October 7, 2014 — Royalty payments will remain at current levels for the vast majority of student radio stations webcasting music under an agreement reached between College Broadcasters, Inc. (CBI) and SoundExchange.
A joint motion filed today by the organizations with the Copyright Royalty Board (CRB) would freeze royalty payments for the next five years. It would also continue to allow student webcasters to continue to file proxy reports in lieu of detailed data due to the nature of their operations and the size of the online audiences.
The settlement submitted today is not final. It must pass a “reasonableness test,” a process established by the CRB to determine if proposed settlements are fair to all parties which will be bound by the proposed rates and terms. “We have asked the CRB to determine a specific timeline to finalize approval of the settlement, which would allow us to cease litigation in this matter as soon as possible,” says CBI Executive Director Will Robedee. “The previous settlement we reached with SoundExchange took many months to be approved. With this agreement based on a settlement already endorsed by the CRB, I am hopeful that final approval will come soon.”
“We are thrilled with the settlement as it means that our station can continue to pay the same fee for the next five years and avoid a costly and burdensome reporting process,” says student Steve Varsanyi, program director of WSOU-FM at Seton Hall University. “This is a huge win not only for college radio, but also for bands that college stations play because an affordable settlement means stations can keep playing music, especially emerging artists.”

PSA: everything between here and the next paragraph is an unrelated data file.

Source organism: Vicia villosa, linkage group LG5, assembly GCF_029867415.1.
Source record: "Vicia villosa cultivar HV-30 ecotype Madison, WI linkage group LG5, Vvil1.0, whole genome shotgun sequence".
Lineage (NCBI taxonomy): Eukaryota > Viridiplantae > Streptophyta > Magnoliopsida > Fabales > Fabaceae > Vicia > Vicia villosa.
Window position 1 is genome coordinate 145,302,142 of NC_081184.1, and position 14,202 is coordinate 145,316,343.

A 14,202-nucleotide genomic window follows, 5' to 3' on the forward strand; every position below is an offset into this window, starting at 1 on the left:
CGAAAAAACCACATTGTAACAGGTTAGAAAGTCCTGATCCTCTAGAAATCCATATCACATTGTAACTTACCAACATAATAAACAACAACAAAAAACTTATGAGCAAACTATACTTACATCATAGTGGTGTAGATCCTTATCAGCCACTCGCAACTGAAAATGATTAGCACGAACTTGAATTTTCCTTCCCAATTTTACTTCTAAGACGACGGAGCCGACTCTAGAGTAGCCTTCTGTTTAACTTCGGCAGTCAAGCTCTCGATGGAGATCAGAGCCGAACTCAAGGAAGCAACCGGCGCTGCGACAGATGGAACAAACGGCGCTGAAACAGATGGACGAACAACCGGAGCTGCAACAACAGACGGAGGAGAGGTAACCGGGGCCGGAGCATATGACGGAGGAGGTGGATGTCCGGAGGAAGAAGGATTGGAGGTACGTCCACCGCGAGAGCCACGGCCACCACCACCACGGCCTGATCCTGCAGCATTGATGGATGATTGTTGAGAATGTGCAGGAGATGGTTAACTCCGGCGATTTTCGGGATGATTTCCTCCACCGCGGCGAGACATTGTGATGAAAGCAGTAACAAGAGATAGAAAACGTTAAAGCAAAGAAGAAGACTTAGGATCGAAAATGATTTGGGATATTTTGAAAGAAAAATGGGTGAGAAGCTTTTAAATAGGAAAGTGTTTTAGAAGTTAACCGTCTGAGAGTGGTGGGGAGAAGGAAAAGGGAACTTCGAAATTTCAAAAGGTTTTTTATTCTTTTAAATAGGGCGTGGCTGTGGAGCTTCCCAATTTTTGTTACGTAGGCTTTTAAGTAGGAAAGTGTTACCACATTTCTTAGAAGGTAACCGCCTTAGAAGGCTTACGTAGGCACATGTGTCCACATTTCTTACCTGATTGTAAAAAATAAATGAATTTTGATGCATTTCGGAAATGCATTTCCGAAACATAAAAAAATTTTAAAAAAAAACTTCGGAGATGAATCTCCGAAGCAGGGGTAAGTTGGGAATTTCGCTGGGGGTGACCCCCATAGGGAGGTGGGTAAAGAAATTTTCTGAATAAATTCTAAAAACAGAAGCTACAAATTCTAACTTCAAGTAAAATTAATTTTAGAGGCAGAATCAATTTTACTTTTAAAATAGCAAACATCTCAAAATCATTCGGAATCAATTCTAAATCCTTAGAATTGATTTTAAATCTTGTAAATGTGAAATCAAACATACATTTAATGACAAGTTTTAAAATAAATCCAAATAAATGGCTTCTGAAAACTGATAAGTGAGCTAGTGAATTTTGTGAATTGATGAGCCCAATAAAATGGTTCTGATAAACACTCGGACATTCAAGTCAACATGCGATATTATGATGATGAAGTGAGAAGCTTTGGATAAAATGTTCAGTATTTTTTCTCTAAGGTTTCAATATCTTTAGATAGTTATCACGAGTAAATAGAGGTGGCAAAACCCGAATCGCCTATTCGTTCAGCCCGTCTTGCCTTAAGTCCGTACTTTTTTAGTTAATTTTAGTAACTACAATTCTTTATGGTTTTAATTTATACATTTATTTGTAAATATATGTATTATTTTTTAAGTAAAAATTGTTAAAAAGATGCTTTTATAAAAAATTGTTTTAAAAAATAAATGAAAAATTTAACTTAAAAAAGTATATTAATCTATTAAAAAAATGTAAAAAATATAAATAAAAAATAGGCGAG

CBI President Greg Weston says, “We actually expect the number of student stations to be able to report via proxy to rise above the 96 percent mark because of the submitted settlement as the threshold for being able to report via proxy has risen from 55,000 total listening hours per month via the Internet to 80,000 total listening hours. While I think the change is a move in the right direction and a big win for student stations, we will keep striving to make it as easy as possible for students to reach an audience on the Internet through webcasting and mobile devices.”
College Broadcasters Inc. represents students involved in radio, television, webcasting and
other related media ventures; ensures a commitment to education and the student pursuit of excellence through active involvement in electronic media; promotes cooperative efforts between the association and other national, regional, and state media organizations; facilitates the discussion of issues related to student-operated electronic media; and other community oriented programs. CBI currently represents electronic student media outlets from around the world.